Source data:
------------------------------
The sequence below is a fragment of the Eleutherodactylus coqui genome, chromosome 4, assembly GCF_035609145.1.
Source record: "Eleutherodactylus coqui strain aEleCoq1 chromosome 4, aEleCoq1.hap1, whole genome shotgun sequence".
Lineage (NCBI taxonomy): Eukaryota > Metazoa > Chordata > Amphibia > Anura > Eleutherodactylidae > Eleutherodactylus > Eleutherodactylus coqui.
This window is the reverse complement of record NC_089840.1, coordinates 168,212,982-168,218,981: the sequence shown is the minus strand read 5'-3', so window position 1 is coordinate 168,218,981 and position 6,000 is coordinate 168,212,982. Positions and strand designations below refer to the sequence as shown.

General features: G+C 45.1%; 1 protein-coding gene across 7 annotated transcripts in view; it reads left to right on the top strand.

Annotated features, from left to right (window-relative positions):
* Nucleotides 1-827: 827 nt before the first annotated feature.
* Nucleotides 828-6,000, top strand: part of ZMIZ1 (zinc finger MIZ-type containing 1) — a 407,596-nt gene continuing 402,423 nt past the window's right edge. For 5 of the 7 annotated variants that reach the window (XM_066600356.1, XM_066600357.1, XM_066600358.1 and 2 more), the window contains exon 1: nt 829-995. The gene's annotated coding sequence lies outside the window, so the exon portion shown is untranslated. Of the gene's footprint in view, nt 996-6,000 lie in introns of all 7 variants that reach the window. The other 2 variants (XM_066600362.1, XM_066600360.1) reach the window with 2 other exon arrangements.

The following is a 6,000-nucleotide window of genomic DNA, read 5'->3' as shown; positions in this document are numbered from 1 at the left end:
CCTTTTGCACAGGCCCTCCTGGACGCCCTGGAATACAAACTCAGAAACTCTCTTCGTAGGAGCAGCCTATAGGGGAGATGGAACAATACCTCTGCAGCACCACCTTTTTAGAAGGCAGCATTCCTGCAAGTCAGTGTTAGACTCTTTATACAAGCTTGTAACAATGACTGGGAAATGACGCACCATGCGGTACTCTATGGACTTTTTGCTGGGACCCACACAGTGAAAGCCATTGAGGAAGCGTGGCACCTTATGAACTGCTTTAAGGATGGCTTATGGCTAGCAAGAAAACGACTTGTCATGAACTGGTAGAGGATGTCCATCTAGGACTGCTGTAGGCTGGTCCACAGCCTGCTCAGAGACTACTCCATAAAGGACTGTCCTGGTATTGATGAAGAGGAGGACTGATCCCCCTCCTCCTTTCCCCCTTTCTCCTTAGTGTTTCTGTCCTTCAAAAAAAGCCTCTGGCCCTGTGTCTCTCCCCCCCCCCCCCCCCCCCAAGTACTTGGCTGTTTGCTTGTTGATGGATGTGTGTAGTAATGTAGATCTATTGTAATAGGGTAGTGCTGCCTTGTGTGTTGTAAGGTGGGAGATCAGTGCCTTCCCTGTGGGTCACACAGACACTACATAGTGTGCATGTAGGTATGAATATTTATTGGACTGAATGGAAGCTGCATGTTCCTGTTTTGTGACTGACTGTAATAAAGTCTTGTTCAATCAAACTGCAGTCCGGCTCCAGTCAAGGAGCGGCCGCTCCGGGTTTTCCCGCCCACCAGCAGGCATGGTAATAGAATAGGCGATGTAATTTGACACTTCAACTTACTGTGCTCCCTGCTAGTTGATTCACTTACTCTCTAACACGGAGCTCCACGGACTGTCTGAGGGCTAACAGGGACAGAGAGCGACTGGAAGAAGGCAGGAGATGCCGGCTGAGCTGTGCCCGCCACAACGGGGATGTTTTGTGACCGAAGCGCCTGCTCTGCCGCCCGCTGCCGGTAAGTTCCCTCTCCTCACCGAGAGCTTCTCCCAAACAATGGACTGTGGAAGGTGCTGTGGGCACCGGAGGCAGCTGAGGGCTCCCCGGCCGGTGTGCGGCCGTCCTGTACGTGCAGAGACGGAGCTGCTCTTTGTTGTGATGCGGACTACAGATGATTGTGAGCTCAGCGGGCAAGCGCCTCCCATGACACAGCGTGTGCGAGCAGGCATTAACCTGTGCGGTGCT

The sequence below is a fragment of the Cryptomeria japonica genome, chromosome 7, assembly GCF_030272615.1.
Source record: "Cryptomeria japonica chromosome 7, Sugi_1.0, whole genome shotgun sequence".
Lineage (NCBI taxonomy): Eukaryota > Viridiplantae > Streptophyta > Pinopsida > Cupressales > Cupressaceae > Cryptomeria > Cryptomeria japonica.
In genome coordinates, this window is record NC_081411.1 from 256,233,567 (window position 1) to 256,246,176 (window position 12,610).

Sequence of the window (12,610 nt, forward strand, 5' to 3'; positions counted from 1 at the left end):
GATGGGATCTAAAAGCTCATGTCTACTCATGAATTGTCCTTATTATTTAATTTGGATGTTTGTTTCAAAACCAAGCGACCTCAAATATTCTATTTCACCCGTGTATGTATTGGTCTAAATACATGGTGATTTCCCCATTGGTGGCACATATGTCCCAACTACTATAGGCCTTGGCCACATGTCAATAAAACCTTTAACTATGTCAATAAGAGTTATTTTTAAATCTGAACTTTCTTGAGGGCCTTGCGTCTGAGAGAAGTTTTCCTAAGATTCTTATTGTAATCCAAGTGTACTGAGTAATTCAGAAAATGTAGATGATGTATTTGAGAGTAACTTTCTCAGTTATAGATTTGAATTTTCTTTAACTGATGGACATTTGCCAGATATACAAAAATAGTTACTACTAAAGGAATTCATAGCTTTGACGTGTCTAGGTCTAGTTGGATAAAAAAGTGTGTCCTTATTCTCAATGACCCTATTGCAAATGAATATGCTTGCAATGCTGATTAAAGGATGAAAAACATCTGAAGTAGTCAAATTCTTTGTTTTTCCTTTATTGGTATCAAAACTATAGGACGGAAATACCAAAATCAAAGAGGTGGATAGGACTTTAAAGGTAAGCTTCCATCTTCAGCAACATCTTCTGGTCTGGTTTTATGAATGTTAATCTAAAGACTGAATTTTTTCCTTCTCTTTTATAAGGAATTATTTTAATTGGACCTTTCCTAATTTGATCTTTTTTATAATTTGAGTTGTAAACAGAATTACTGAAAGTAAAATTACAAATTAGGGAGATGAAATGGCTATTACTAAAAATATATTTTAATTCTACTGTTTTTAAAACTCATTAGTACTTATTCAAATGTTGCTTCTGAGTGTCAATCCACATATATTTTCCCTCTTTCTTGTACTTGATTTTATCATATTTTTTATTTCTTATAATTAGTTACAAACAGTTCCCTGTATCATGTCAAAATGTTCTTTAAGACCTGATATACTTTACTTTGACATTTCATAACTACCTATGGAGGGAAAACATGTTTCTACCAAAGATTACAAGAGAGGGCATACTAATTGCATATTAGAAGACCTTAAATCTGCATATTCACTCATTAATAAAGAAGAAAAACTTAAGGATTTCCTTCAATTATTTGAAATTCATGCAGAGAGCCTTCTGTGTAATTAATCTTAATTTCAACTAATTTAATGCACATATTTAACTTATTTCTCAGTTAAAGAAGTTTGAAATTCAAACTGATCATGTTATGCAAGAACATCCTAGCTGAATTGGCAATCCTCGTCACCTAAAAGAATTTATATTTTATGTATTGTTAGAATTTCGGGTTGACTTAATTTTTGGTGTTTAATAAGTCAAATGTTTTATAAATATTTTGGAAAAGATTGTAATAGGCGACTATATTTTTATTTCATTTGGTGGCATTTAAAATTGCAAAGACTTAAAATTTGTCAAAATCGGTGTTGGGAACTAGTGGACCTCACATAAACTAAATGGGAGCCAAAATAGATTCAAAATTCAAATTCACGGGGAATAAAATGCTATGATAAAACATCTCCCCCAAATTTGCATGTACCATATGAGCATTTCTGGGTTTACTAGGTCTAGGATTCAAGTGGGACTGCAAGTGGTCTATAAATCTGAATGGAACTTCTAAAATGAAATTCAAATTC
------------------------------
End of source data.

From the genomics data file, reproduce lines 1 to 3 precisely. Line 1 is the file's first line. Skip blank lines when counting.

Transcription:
The sequence below is a fragment of the Eleutherodactylus coqui genome, chromosome 4, assembly GCF_035609145.1.
Source record: "Eleutherodactylus coqui strain aEleCoq1 chromosome 4, aEleCoq1.hap1, whole genome shotgun sequence".
Lineage (NCBI taxonomy): Eukaryota > Metazoa > Chordata > Amphibia > Anura > Eleutherodactylidae > Eleutherodactylus > Eleutherodactylus coqui.